RunMacro - DevTab VB Editor

  • In the Project window, double-click the module containing the macro you want to test
  • In the module’s code window, place the cursor anywhere on the macro’s code between “Sub” and “End Sub”
  • Click the Run button on the toolbar, or press keyboard shortcut F5

RunMacro - VB Editor

Run a Macro using a Button or Shape

It’s often useful to have a control on the worksheet that a user can click to run a macro, like a Button control or a Shape.  This is much quicker for end-users than opening lists of macros or digging through macro code in the VB Editor.

Information about how to create a clickable Button or Shape can be found here: Add a Button and Assign a Macro in Excel.

Auto-Run a Macro using Events in VBA

It’s possible to make a macro run when something happens in Excel – for example, when a workbook is opened or when a cell value is changed.  These are called Events, and you can write VBA code for them to call macros or perform other operations.

To write code for an event, you’ll need to use the VB Editor.  For example, to view events for the workbook:

  • Open the VB Editor (ALT+F11)
  • Double-click the ThisWorkbook object in the VB Editor’s Project Window
  • Choose “Workbook” from the dropdown on the top-left of the code window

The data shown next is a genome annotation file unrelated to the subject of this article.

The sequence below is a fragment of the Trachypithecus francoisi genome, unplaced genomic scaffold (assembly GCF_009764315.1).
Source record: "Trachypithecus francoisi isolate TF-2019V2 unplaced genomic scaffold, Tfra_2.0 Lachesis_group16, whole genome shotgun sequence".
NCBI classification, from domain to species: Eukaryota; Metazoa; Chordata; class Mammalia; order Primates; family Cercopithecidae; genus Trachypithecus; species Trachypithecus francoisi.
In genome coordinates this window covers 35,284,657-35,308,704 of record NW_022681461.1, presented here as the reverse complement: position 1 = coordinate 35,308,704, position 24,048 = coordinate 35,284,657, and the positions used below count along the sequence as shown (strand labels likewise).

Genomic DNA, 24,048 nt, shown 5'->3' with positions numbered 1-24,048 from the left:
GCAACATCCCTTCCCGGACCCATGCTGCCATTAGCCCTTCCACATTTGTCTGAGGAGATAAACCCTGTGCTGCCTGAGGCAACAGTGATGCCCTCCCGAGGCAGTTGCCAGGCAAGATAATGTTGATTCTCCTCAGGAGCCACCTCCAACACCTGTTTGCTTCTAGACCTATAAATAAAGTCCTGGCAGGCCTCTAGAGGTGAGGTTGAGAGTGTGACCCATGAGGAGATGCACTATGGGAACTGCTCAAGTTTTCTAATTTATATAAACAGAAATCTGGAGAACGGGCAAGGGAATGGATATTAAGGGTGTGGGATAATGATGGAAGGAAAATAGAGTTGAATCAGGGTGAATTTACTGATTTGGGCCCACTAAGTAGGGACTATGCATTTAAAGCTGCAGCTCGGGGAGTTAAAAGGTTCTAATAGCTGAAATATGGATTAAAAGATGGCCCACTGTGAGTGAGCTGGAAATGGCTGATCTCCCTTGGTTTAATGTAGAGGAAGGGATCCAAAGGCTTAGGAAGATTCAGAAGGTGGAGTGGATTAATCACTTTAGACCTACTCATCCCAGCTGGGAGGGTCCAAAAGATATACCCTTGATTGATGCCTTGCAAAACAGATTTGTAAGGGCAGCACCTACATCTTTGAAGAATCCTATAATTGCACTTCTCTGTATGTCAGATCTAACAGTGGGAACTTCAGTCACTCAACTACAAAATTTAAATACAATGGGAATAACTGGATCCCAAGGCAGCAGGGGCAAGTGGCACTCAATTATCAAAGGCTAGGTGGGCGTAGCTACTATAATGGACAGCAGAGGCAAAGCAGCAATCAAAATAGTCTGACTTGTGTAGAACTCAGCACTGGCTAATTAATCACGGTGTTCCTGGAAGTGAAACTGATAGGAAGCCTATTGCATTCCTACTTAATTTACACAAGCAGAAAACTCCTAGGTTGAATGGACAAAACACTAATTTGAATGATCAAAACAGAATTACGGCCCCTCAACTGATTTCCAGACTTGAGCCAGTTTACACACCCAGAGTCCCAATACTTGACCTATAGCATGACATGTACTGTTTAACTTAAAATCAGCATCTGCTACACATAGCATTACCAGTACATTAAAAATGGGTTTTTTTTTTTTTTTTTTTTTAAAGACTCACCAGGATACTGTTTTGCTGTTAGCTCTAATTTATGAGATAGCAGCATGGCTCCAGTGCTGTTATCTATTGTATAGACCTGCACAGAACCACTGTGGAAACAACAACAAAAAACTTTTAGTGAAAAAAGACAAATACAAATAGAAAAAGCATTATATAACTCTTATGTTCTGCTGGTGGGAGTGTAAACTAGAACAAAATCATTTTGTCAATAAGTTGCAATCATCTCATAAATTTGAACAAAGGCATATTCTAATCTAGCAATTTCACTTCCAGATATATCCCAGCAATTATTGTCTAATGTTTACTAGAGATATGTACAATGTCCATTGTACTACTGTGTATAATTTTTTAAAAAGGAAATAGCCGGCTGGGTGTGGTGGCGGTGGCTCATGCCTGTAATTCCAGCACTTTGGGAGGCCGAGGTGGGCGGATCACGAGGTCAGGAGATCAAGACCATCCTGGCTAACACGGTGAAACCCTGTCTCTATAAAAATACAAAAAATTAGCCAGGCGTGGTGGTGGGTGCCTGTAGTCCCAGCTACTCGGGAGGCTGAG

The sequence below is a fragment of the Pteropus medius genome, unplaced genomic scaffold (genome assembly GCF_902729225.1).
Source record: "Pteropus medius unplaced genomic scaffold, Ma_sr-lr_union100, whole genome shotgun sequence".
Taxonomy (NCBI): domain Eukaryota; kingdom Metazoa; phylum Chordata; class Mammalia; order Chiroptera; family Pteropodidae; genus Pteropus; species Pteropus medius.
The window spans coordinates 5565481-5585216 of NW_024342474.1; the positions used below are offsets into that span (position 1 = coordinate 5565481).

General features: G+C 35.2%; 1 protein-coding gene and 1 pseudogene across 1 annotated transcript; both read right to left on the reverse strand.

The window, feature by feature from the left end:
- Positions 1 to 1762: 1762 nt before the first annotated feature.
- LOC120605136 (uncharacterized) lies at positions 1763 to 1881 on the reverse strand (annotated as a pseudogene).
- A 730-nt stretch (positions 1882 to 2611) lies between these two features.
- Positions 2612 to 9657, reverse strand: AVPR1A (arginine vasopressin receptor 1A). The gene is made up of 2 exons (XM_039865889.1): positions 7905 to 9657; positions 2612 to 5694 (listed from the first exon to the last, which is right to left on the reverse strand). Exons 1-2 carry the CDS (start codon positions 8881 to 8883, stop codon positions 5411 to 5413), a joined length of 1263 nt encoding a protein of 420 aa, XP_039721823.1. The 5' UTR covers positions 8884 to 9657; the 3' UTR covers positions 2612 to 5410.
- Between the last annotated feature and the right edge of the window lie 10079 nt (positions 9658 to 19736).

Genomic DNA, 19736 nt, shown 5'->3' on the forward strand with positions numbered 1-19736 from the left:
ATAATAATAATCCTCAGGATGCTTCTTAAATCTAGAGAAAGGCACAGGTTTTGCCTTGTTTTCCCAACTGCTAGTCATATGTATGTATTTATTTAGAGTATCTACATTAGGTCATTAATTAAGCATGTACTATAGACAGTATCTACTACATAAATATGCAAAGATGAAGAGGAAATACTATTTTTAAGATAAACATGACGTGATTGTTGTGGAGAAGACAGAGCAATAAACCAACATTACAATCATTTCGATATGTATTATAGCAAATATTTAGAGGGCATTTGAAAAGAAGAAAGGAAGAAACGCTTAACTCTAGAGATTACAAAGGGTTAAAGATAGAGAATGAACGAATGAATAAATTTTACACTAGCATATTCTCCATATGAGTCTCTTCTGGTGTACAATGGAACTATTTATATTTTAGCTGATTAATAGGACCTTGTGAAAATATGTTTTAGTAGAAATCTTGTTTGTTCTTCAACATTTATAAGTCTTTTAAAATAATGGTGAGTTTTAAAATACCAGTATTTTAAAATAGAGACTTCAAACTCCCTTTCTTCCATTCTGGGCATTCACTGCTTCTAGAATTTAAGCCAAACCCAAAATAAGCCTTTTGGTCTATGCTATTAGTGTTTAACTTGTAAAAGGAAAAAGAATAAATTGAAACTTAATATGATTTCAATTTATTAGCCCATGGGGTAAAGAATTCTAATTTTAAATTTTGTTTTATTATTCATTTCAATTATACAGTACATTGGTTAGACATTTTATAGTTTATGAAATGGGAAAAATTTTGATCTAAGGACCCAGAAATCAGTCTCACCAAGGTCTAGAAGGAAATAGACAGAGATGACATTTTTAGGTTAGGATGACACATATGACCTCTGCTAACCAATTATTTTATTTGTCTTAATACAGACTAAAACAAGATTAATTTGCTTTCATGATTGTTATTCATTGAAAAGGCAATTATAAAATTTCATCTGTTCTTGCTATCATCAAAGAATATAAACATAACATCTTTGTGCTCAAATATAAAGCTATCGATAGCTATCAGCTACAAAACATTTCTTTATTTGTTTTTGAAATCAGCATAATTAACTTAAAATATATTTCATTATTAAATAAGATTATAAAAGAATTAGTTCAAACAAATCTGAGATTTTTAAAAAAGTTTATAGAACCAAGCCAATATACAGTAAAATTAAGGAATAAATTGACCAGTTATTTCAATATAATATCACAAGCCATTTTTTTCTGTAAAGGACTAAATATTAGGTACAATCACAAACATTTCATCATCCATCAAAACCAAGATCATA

• Click the dropdown on the right to see a list of events

RunMacro - Workbook Event

The following are a small, but useful sample of Excel Events that you could run macros from.

Workbook_Open()

The Workbook_Open() event fires when a workbook is opened.  If you get the Security Warning after opening a workbook, this event fires after clicking “Enable Content”.

Workbook_BeforeClose(Cancel as Boolean)

Workbook_BeforeClose() fires when the user tries to close the workbook.  It happens before any checks are done to see if the workbook needs to be saved.

The Cancel parameter can be set to True to stop the workbook from closing.

Auto-Run a Macro

Worksheet_Change(ByVal Target As Range)

Worksheet_Change() fires when the value of a cell is changed – whether it’s changed by a macro, by a copy/paste operation, or by an external link.  It does not fire when a value is recalculated via a formula, though.

The Target parameter represents the cells whose value have changed.

If you change the value of other cells inside this event, the event will fire again.  This can possibly cause an infinite loop.  If you need to change cell values without triggering this event, consider setting Application.EnableEvents to False first, and then set it back to True at the end of the event procedure.